“I Know Not What Course Others May Take!”

Delegate Patrick Henry (1736 –1799) rose to speak his mind to the Second Virginia Convention on March 23, 1775, at St. John’s Church in Richmond, Virginia. He proposed that his fellow delegates act to organize volunteer companies of cavalry and infantry in Virginia to prepare for the military conflict he knew was coming.

The British army was building up its troops on the continent and Mr. Henry asked his audience, “Has Great Britain any enemy in this quarter of the world to call for all this accumulation of navies and armies?” He answered his own question; “They are meant for us; they can be meant for no other.” He reminded the Convention of their repeated supplications and petitions to the English throne, all of which had been slighted, rebuffed, and answered with military threats. Henry declared, “There is no longer any room for hope.”

It is often said that discretion is the better part of valor. Granted. Still, the details of discretion are debatable. Henry was fed up with debates and petitions. Caution certainly has its place, but for Henry, freedom was on the line and it was time for courage.

Henry respectfully acknowledged that “different men often see the same subject in different lights.” He had felt the pressure to hold back his opinion for “fear of giving offence.” Rising to reject that fear, he said, “For my part, whatever anguish of spirit it may cost, I am willing to know the whole truth; to know the worst, and to provide for it.”

Heating up for his conclusion, he cried out, “The battle, sir, is not to the strong alone; it is to the vigilant, the active, the brave.” He continued, “Our chains are forged… Our brethren are already in the field! Why stand we here idle?”

Then came the finale: “Is life so dear, or peace so sweet, as to be purchased at the price of chains and slavery? Forbid it, Almighty God! I know not what course others may take; but as for me, give me liberty or give me death!”

Mr. Henry delivered his grave-over-slave address with all the dramatic choreography that our imagination can muster. When he sat down, the convention sat in silence for several minutes. His message moved his audience powerfully, but of course, debate did continue. And war did ensure.

Henry’s conviction lived on. In 1790, John Philpot Curran said, “It is the common fate of the indolent to see their rights become a prey to the active. The condition upon which God hath given liberty to man is eternal vigilance.” A generation later, in 1834, Daniel Webster, another great American orator, said, “God grants liberty only to those who love it, and are always ready to guard and defend it.” More recently, President Ronald Reagan declared, “The future doesn’t belong to the faint-hearted. It belongs to the brave.”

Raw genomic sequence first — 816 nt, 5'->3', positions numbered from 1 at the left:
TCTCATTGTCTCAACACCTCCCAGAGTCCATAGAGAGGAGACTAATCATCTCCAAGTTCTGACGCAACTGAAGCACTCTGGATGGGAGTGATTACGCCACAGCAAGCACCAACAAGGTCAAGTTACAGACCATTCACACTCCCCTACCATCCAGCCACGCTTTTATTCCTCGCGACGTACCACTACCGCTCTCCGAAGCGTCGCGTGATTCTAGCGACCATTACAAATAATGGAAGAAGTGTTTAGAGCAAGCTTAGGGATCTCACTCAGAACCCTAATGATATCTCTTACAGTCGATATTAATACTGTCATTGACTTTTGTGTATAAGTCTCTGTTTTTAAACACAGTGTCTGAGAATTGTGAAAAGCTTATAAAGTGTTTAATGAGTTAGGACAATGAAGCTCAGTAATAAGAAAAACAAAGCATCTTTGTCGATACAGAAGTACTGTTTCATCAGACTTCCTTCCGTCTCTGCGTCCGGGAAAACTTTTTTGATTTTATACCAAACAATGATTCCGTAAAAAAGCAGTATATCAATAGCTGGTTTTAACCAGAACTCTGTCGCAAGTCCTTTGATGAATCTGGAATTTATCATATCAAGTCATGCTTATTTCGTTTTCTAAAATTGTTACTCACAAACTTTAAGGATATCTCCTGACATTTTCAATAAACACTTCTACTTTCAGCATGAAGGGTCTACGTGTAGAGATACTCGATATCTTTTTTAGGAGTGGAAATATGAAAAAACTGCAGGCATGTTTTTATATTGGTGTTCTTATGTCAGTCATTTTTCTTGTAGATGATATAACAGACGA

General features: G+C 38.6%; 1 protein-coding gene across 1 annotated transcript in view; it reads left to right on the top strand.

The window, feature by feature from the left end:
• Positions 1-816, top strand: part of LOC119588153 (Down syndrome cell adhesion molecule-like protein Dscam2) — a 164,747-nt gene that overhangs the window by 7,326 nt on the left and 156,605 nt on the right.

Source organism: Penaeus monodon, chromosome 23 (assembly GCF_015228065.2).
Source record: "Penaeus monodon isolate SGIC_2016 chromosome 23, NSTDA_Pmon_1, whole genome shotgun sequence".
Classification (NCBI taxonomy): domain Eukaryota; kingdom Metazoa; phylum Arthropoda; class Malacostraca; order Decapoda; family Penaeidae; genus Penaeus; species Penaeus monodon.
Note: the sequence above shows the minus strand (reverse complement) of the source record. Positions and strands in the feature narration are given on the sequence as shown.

give me liberty
Today, Patrick Henry’s resolve seems lost on a comfortable culture that hardly remembers him. We have a huge media complex geared to dilute and discredit his kind of rhetoric. We have a marketing industry to shape our interests and an entertainment industry to dismantle critical thinking. We have an educational establishment to willfully ignore the Henry’s of history. We have powerful political machines to get us to hate some groups, love others, and vote according to passions they instill in us. We rely on the power of money rather than the courage of conviction to solve our problems, creating a national debt so irredeemable that we just keep adding to it! We have seen the definition of marriage decomposed to the point where it is so genderless that motherhood and fatherhood are disposable. We have devalued human life to the point where an abortion giant like Planned Parenthood can destroy babies at tax-payer expense, sell body parts for profit, and destroy those who tell the truth about what they do.

In short, we are choosing slow death over liberty.

God is…
Jonah’s Theology Under Construction

The big fish in the biblical book of Jonah is just a detour in the drama. The British preacher G. Campbell Morgan (1863 –1945) once said, “Men have been looking so hard at the great fish that they have failed to see the great God.” Unlike the self-willed prophet Jonah, the big fish was simply following God’s command. The main character in Jonah is Yahweh, the God of Israel. Here’s a short list of twenty lessons we learn about God from the book of Jonah.

Each point below teaches that God is…

1. …A Sender (He uses flawed sinners to reach sinners). “Arise, go to Nineveh the great city and cry against it…” (Jonah 1:2).

2. …Outraged by Wickedness. “…for their wickedness has come up before Me.” (Jonah 1:2).
3.…Powerful!“The LORD hurled a great wind on the sea and there was a great storm on the sea so that the ship was about to break up.” (Jonah 1:4) In addition to being omnipotent, the Psalmist illustrates God’s omnipresence: “Where can I go from your Spirit? Where can I flee from your presence?” (Psalm 139.7).

4.…The Creator! “I am a Hebrew, and I fear the LORD God of heaven who made the sea and the dry land.” (Jonah 1:9).
5.…Willing to Hold the Guilty to Account. “Tell us, now! On whose account has this calamity struck us? …What should we do to you that the sea may become calm for us?” (Jonah 1:8,11).
6.…Free! “For You, O LORD, have done as You have pleased.” (Jonah 1:14).
7.…Fearful and Awesome! “Then the men feared the LORD greatly, and they offered a sacrifice to the LORD and made vows.” (Jonah 1:16, their greatest fear was when the storm suddenly stopped).
8.…In control of nature and nature’s creatures. “And the LORD appointed a great fish to swallow Jonah, and Jonah was in the stomach of the fish three days and three nights.” (Jonah 1:17).
9.…Attentive to our Prayers. “Then Jonah prayed to the LORD his God from the stomach of the fish, and he said, ‘I called out of my distress to the LORD, And He answered me.’” (Jonah 2:1-2).
10.…A Savior / Rescuer. “While I was fainting away, I remembered the LORD… Salvation is from the LORD.” (Jonah 2:7,9).